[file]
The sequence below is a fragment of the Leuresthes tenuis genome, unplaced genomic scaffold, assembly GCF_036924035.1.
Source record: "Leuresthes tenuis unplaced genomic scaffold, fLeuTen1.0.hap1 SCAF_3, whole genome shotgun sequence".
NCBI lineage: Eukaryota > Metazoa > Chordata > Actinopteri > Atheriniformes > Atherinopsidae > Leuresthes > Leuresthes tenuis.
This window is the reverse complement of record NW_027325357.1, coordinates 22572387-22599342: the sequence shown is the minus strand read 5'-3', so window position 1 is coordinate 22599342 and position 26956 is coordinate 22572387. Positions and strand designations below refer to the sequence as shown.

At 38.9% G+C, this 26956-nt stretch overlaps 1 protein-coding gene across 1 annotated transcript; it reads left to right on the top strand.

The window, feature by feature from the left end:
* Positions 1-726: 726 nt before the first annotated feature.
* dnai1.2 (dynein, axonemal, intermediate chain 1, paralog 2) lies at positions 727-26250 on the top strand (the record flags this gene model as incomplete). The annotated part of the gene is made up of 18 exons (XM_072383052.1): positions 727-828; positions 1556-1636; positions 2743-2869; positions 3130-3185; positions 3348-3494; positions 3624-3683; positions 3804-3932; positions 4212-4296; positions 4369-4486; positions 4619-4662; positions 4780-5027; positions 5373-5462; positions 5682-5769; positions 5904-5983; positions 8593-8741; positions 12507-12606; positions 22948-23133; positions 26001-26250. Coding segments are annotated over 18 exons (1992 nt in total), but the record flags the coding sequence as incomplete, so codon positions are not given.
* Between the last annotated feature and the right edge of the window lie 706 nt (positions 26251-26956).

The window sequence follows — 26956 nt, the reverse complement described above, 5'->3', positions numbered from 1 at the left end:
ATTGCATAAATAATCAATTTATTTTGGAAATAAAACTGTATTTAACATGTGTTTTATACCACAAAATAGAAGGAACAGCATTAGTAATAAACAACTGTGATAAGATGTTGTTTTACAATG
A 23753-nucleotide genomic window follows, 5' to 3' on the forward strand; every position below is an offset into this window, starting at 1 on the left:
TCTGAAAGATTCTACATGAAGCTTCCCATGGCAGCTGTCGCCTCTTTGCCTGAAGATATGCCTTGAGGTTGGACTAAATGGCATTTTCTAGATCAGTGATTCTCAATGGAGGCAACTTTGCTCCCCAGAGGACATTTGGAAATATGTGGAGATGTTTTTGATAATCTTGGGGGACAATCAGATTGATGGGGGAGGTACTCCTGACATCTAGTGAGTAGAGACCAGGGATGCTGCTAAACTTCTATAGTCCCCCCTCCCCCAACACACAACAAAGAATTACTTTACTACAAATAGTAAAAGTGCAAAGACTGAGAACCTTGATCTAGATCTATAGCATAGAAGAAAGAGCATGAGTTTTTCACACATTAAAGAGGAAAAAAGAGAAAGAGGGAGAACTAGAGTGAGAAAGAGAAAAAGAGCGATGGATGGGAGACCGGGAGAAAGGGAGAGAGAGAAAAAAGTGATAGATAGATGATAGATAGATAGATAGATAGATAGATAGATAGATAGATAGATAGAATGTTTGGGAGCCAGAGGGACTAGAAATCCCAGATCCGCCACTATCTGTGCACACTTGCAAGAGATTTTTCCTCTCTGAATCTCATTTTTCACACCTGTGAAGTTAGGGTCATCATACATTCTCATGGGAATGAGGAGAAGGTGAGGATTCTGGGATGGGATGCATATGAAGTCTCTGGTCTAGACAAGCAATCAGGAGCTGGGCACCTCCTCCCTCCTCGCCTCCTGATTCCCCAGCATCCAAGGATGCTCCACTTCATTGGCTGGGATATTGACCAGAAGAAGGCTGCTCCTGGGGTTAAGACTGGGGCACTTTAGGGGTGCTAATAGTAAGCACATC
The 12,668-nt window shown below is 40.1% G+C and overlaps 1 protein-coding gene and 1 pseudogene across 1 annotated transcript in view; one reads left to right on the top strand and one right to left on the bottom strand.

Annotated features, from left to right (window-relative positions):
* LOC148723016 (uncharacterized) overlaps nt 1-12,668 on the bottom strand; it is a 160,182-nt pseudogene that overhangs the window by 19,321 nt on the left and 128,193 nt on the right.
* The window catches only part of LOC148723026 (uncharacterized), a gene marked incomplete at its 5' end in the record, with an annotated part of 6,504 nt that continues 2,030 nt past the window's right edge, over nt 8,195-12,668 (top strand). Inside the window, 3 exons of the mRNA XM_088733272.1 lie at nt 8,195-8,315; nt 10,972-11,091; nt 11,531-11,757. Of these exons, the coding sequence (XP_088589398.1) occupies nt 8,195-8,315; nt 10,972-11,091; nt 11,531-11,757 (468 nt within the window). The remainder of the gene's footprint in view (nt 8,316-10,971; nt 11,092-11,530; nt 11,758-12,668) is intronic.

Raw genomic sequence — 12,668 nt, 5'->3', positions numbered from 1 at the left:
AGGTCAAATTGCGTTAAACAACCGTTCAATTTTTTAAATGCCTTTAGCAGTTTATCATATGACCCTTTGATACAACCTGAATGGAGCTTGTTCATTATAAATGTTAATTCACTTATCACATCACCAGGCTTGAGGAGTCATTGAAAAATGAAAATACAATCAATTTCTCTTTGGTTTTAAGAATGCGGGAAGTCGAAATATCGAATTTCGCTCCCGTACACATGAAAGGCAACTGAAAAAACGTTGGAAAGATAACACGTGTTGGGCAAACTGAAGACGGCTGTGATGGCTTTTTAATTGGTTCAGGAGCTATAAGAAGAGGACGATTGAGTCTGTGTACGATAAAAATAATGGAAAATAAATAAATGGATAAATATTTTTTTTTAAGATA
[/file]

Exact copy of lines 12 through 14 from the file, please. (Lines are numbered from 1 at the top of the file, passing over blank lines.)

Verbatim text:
A 23753-nucleotide genomic window follows, 5' to 3' on the forward strand; every position below is an offset into this window, starting at 1 on the left:
TCTGAAAGATTCTACATGAAGCTTCCCATGGCAGCTGTCGCCTCTTTGCCTGAAGATATGCCTTGAGGTTGGACTAAATGGCATTTTCTAGATCAGTGATTCTCAATGGAGGCAACTTTGCTCCCCAGAGGACATTTGGAAATATGTGGAGATGTTTTTGATAATCTTGGGGGACAATCAGATTGATGGGGGAGGTACTCCTGACATCTAGTGAGTAGAGACCAGGGATGCTGCTAAACTTCTATAGTCCCCCCTCCCCCAACACACAACAAAGAATTACTTTACTACAAATAGTAAAAGTGCAAAGACTGAGAACCTTGATCTAGATCTATAGCATAGAAGAAAGAGCATGAGTTTTTCACACATTAAAGAGGAAAAAAGAGAAAGAGGGAGAACTAGAGTGAGAAAGAGAAAAAGAGCGATGGATGGGAGACCGGGAGAAAGGGAGAGAGAGAAAAAAGTGATAGATAGATGATAGATAGATAGATAGATAGATAGATAGATAGATAGATAGATAGAATGTTTGGGAGCCAGAGGGACTAGAAATCCCAGATCCGCCACTATCTGTGCACACTTGCAAGAGATTTTTCCTCTCTGAATCTCATTTTTCACACCTGTGAAGTTAGGGTCATCATACATTCTCATGGGAATGAGGAGAAGGTGAGGATTCTGGGATGGGATGCATATGAAGTCTCTGGTCTAGACAAGCAATCAGGAGCTGGGCACCTCCTCCCTCCTCGCCTCCTGATTCCCCAGCATCCAAGGATGCTCCACTTCATTGGCTGGGATATTGACCAGAAGAAGGCTGCTCCTGGGGTTAAGACTGGGGCACTTTAGGGGTGCTAATAGTAAGCACATC
The 12,668-nt window shown below is 40.1% G+C and overlaps 1 protein-coding gene and 1 pseudogene across 1 annotated transcript in view; one reads left to right on the top strand and one right to left on the bottom strand.